Is the right of free speech available to corporations?
The Constitutional Rights of America includes the right of freedom of expression. It refers the individual citizens’ right to freely voice their opinions, ideas, or views without fear of prosecution by the government.
This law was established in accordance to the First Amendment of the US Constitution. The law prevents the government creating laws that would restrict freedom of speech.
The freedom of speech is granted to individual citizens, but not corporations (Coates (2015)).
The Constitution, as well as recent amendments, provides freedom rights for US citizens only. However, this is not extended to US corporations or business organizations.
This essay will argue that corporations are nothing but collections of people. Therefore, they should be given the same rights as individual US citizens.
A movie entitled Hillary: The Movie was made during the 2008 presidential campaign in the USA. It had the purpose of portraying Hillary Clinton in a negative light.
The movie was part of an election campaign and presented facts and opinions that undoubtedly attempted to denigrate Hillary Clinton’s reputation. This dissuaded a majority of voters who voted for her.
While this was not deemed ethical by Congress, it is undisputed that the political parties collectively have the right and freedom to express their opinions and inform voters to help them make an informed decision about who they will vote for.
Publications that contain negative opinions about political figures are allowed to be published. Accordingly, the movie releases as part the political agenda cannot been objected to (Liptak (2014)).
Additionally, media houses like newspaper publishing companies are exempted form any kind of ban while they spend money to encourage and convince their readers to vote for a certain political party.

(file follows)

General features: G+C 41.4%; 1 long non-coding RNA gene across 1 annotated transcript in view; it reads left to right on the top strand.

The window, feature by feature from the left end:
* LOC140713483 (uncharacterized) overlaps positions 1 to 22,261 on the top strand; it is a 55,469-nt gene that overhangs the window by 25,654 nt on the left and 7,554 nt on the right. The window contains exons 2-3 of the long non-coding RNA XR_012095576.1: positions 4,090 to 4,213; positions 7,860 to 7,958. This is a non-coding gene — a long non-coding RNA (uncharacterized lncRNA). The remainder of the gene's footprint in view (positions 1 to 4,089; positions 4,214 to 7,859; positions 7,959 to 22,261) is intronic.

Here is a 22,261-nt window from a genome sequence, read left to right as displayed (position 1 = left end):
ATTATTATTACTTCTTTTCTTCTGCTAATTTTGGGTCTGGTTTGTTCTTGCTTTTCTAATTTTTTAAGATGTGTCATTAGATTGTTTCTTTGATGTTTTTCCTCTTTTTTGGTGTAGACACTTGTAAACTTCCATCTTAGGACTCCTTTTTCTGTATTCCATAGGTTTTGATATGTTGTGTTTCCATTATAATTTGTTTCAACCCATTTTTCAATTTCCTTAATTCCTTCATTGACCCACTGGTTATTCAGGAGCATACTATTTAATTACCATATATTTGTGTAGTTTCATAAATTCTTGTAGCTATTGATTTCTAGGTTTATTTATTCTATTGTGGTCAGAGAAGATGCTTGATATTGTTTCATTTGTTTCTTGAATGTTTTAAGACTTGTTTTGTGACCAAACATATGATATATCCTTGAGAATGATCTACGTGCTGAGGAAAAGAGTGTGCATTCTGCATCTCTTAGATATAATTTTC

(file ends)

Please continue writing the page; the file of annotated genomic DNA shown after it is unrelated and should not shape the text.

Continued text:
Clements, 2015, reminds us that critics believe that giant corporations will spend a lot of money to benefit or harm politicians without any constraints.
It is important to remember that retail giants like Apple or Microsoft will not engage in divisive campaigning for fear of alienating consumers.
The 2002 Bipartisan campaign Reform Act prohibited corporations from engaging “electioneering communications” within 30 or 60 days after a primary election.
But, it is clear that the rule violated its right to free speech (Joo (2015)).
Remember that every corporation should have the right of speech. Speaking does not necessarily mean being able to control or influence the political process. However, it does allow corporations to voice their views which can be easily rejected by the public.
Therefore, corporations should be allowed speak on politics as well as the products. But the people still have the right of saying no.
Corporations aren’t people: How to reclaim democracy from global corporations and big money.
Coates IV (J. C.) (2015).
Corporate speech and the First Amendment: History, data and implications.
Corporate Speech and the Rights of Others.
Supreme Court denies contraceptive mandate for certain corporations.
New York Times